Prevention proves to be significantly more efficient and economically viable compared to treatment. Veterinarians strongly advise the implementation of year-round heartworm prevention for all cats, irrespective of their indoor or outdoor lifestyle. A range of heartworm prevention methods are accessible, such as monthly oral medications, topical spot-on treatments, and injectable formulations.

Treatment of Heartworm in Cats

Regrettably, there is no remedy for heartworm disease in felines. Nevertheless, there are treatment alternatives accessible to control the infection and decrease the possibility of complications. The treatment usually comprises a blend of drugs to eliminate adult heartworms, prevent microfilariae growth, and manage any additional complications, such as lung impairment.

Heartworm In Cats

How Do Cats Get Heartworms?

Cats acquire heartworms when they are bitten by a mosquito that carries the infection. The mosquito injects heartworm larvae into the cat’s skin during the bite. These larvae then migrate through the cat’s bloodstream to the heart and lungs, where they develop into adult worms. Female adult heartworms can reach a length of up to 12 inches and produce numerous microfilariae, which are young heartworm larvae. These microfilariae circulate in the cat’s bloodstream and can be transmitted to other mosquitoes, thus perpetuating the cycle of infection.

Here is a more detailed breakdown of the steps involved:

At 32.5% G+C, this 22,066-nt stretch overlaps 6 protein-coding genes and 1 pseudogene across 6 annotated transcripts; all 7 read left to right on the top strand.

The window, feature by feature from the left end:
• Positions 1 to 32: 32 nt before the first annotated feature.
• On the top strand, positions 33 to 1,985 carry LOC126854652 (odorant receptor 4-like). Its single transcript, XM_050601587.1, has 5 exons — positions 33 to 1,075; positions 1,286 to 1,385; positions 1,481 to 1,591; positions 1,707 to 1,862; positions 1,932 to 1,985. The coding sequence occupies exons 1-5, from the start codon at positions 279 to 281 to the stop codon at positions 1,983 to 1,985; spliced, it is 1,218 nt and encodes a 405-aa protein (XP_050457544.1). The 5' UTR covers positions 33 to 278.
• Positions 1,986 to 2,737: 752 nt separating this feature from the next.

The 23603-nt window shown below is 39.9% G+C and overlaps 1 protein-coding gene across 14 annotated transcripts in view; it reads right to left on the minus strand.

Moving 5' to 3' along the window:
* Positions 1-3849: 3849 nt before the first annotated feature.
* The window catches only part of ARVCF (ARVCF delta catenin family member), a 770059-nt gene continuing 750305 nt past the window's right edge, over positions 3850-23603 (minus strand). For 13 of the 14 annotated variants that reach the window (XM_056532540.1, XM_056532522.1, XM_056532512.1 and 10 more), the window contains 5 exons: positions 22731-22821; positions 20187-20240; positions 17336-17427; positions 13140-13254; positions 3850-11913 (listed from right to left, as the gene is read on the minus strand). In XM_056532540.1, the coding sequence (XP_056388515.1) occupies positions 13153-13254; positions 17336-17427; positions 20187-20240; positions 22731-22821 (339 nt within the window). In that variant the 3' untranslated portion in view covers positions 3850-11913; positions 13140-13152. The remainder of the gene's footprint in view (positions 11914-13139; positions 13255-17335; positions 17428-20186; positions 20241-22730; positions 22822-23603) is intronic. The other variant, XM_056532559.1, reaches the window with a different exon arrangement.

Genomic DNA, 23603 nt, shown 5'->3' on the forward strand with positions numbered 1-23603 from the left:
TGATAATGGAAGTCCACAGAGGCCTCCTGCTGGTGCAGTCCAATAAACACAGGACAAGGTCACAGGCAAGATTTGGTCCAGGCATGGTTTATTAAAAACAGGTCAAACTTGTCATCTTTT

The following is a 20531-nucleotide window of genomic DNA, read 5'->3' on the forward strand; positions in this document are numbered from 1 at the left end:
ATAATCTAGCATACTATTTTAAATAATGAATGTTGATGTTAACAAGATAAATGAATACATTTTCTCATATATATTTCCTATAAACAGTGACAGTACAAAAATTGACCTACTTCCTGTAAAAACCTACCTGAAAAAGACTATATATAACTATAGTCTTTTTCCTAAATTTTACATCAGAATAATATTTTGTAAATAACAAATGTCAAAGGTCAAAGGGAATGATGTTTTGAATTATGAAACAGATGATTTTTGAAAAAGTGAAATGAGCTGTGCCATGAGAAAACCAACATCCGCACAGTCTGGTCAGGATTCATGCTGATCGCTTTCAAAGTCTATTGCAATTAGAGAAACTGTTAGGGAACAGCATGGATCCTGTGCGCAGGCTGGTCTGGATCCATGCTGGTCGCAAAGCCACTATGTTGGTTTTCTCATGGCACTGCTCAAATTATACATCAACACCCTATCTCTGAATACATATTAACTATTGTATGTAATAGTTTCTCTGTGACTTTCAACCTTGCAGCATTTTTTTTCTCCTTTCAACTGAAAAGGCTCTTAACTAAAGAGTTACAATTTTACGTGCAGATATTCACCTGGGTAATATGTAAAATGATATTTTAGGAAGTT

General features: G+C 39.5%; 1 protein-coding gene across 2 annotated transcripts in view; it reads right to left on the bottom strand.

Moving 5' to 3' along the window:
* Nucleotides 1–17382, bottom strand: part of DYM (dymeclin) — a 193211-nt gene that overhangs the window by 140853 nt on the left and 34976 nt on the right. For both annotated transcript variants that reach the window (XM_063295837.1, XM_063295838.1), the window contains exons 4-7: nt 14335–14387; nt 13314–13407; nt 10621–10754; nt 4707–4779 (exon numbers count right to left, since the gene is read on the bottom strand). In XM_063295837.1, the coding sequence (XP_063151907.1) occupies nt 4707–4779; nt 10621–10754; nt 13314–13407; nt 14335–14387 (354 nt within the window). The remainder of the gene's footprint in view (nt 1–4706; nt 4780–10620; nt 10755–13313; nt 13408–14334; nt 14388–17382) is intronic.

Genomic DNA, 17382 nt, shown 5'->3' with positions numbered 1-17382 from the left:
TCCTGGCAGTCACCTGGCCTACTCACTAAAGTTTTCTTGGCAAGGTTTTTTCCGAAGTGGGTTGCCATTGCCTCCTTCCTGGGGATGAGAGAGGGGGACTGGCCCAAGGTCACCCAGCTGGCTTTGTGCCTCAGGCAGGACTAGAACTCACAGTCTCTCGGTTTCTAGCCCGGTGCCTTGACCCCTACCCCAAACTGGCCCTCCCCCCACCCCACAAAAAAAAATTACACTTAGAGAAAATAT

1. An animal, usually a dog or fox, is bitten by an infected mosquito, which then consumes immature heartworm larvae known as microfilariae.
  2. Inside the mosquito’s body, the microfilariae develop and transform into infective larvae.
  3. The infected mosquito then bites another animal, which can include a cat, and injects the infective larvae into the animal’s skin.
  4. The infective larvae travel through the animal’s tissues, eventually reaching the heart and lungs.
  5. Once in the heart and lungs, the infective larvae mature into adult worms.
  6. Adult female heartworms produce numerous microfilariae that circulate within the animal’s bloodstream.
  7. When an infected animal is bitten by another mosquito, the mosquito picks up the microfilariae, and the cycle begins again.

It is worth noting that cats are less prone to heartworm infection compared to dogs due to their more efficient immune system, which can eliminate some of the infective larvae. However, cats can still contract heartworm disease, and if left untreated, it can pose a serious health risk.

The following are several factors that may heighten the likelihood of a cat contracting heartworms:

  • Residing in an area where heartworms are prevalent.
  • Engaging in outdoor activities, particularly in regions abundant with mosquitoes
  • Not being administered heartworm prevention medication